Home' Capricornus Quarterly : October 2013 Contents 19
Research presented to the Australian
College of Educators shows country schools
outperforming or performing as well as
city schools, challenging widely held beliefs
that education provided in Australia’s
cities produce better academic results
because of better access to resources,
cultural institutions and teachers.
“There’s cause to turn around that metro-
mindset. ‘Country’ does not have to be a
deficit by definition,” says Professor John
Halsey of South Australia’s Flinders Universit y.
Some of the reasons behind this according
to Professor Halsey, Sidney Myer Chair
of Rural Education and Communities,
are because of the connections that
regional or country schools, especially
boarding schools, have among students,
teachers, the communit y and the land.
Teachers in country settings for example
often know their students better. They’re
generally from the communit y and intimately
know the environment and context in which
their students learn and that, according
to Dr Halsey, makes a big difference to
students’ comfort and engagement levels.
Such a “rural fishbowl” can be
advantageous to the student.
“ Here I am thinking of scale, relationships,
knowing how to navigate and negotiate life’s
journey in a context where most people know
of and about each other; where opportunities
for leadership are prevalent, open and
diverse and where connection to nature and
what it means for identity and agency is
Going beyond the city limits
Regional schools like The Rockhampton Grammar School provide excellent opportunities
for students and they’re essential for Australia’s future writes Mike Donahue
often part and parcel of day to day living,”
Dr Halsey told Capricornus Quarterly.
Headmaster, Dr Phillip Moulds, believes
opportunities brought about through personal
relationships formed among boys and girls,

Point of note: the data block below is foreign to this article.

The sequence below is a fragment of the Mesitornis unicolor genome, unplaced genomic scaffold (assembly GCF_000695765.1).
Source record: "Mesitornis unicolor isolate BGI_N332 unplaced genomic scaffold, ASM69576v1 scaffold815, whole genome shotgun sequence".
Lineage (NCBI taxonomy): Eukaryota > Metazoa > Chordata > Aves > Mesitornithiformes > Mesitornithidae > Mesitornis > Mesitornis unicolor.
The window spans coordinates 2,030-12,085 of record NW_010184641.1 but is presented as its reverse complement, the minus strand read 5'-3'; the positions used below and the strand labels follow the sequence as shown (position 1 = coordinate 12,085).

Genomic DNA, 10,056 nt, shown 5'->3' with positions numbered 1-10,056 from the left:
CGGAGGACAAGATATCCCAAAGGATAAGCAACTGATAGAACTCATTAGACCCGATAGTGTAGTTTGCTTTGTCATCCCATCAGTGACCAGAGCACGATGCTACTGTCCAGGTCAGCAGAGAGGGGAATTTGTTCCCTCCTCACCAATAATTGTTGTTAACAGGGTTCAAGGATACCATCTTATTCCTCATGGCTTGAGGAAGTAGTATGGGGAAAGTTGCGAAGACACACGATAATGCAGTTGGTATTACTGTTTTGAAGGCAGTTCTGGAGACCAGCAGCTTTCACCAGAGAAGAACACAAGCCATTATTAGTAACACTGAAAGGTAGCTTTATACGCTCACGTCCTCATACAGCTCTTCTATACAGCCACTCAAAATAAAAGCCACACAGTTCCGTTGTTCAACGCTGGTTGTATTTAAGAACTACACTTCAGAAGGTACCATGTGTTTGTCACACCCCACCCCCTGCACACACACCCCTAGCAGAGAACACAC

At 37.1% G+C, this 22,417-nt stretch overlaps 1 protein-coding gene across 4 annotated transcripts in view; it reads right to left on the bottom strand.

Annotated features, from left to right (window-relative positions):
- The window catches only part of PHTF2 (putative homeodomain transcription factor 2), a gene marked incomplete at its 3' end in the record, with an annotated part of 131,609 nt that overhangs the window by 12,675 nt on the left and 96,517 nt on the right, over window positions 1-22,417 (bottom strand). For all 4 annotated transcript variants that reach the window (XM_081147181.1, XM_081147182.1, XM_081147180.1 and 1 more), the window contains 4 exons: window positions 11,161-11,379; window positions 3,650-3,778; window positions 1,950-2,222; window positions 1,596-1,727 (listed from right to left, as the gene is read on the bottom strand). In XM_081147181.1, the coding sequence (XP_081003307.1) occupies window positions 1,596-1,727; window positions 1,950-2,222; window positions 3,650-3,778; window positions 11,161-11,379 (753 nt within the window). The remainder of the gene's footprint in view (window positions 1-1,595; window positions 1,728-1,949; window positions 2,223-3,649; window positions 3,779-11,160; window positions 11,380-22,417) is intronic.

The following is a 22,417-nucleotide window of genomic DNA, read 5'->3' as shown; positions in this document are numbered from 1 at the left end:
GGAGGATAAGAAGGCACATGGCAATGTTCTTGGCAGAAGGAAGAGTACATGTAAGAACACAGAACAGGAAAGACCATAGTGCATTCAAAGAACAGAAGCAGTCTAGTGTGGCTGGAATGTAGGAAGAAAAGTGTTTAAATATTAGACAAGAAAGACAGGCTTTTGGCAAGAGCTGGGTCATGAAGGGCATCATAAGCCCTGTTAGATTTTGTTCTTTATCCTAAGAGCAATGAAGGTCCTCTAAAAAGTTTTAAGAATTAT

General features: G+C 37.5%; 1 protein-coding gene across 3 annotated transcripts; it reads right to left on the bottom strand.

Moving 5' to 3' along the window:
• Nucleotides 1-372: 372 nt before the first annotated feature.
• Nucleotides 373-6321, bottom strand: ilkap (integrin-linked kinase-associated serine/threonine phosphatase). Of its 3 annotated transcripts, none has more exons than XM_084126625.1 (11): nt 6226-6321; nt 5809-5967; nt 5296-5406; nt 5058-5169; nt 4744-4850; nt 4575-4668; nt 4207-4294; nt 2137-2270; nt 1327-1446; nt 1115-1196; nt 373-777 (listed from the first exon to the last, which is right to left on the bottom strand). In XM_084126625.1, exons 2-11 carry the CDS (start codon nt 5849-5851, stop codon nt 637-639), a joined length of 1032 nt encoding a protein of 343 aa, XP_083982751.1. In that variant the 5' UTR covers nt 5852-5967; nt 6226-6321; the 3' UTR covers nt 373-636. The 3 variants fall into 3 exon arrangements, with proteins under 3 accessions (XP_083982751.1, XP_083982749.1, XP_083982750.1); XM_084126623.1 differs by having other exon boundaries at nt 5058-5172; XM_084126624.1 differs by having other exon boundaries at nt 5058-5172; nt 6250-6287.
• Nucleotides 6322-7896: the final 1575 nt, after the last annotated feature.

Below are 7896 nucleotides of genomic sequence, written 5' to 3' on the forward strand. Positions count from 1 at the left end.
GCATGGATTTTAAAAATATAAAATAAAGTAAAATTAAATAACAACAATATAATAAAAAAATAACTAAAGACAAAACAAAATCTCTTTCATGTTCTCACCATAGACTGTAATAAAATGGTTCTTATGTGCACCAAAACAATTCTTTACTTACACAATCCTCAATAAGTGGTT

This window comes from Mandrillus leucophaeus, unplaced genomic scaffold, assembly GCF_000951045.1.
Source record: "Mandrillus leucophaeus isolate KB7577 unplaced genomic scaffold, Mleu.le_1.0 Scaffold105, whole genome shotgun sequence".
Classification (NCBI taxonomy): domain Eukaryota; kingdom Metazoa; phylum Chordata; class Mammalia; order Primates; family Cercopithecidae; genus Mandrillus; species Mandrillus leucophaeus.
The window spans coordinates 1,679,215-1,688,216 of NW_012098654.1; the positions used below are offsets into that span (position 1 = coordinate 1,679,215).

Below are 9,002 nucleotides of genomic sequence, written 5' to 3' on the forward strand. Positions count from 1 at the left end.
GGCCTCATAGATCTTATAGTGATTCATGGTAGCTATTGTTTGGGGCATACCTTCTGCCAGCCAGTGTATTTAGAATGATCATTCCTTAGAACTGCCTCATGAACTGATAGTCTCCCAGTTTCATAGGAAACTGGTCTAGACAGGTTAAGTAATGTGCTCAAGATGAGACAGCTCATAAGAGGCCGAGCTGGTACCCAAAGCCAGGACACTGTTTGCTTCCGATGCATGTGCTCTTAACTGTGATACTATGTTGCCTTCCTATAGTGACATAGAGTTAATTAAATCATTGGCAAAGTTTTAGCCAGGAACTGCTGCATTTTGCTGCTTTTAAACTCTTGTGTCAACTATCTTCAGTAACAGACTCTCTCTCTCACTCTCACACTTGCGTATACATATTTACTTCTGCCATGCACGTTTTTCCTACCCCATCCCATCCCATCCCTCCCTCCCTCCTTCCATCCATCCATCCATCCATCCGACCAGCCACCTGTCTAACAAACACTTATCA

their parents and teachers are critical to
the success of his ‘country’ students.
“The opportunities we’re able to
present to students here because of
our staff and because of our physical
locations enable our students to perform
to the best of their individual and
collective abilities,” says Dr Moulds.
The School, for example, provides more
than 80 study and work experience options
to its Middle and Senior School students, as
well as a global education programme with
partner schools in the USA, UK, New Zealand
and Singapore. It supports nearly t wo dozen
sports, a rich and diverse music programme
and co -curricular activities that cater to
interests from Aviation to Photography.
Additionally students get frequent
hands-on experience at the School
farm, Ritamada (the beach-front outdoor
education facility at Emu Park) the pool,
the two sporting ovals and our theatre.
“Our strategies often focus on active, hand-
on learning opportunities in which students
explore and problem solve,” adds Dr Moulds.
Field trips and classroom visits by local
koalas and their carers, for example, have
contributed greatly to Preppies’ motivation
and ownership of their learning about
the environment. Middle School Marine
Biology students learn about the Great
Barrier Reef by actually going to the Reef.
Children too have hands-on learning with
the School’s own cat tle learning exactly
how to pregnancy test, for example.
Flinders Professor John Halsey describes
Rockhampton Grammar’s programmes
and services, as well as those of other
rural and regionally-based schools, as
essential, not only for the local community
but for the whole of Australia.
“Rural education, rural leadership,
working and living in rural communities
is leading-edge stuff. It ’s where we
need our best and brightest, our most
innovative, our most creative.”
Whilst good country schools like
Rockhampton Grammar, with strong ties to
communities and local families, are vital to the
health of and the general sense of optimism
parents and students have about the future,
Professor Halsey believes that they are crucial
to Australian and global sustainability.
“ Virtually without exception, it is in rural
places and spaces where most of the
world’s food is produced, energy is sourced,
minerals are extracted, water supplies
originate, and the natural environment is most
abundant... [T]hose who live and work there
need access to high qualit y education.”
High quality schools in non-metropolitan
locations across Australia, therefore,
enrich local communities in several
fundamental ways according to Dr Halsey.
Young people, for example, are a
critical human resource for re-building
and re-energising rural communities.
“The future of a rural town or community
is linked to the choices teenagers make —to
stay, to leave, or to return after moving
out to experience life elsewhere or to
complete education and training which
may not be available in the local area.”
[It’s] the connections that regional or country schools,
especially boarding schools, have among students,
teachers, the community and the land... [that] make a big
difference to students’ comfort and engagement levels.
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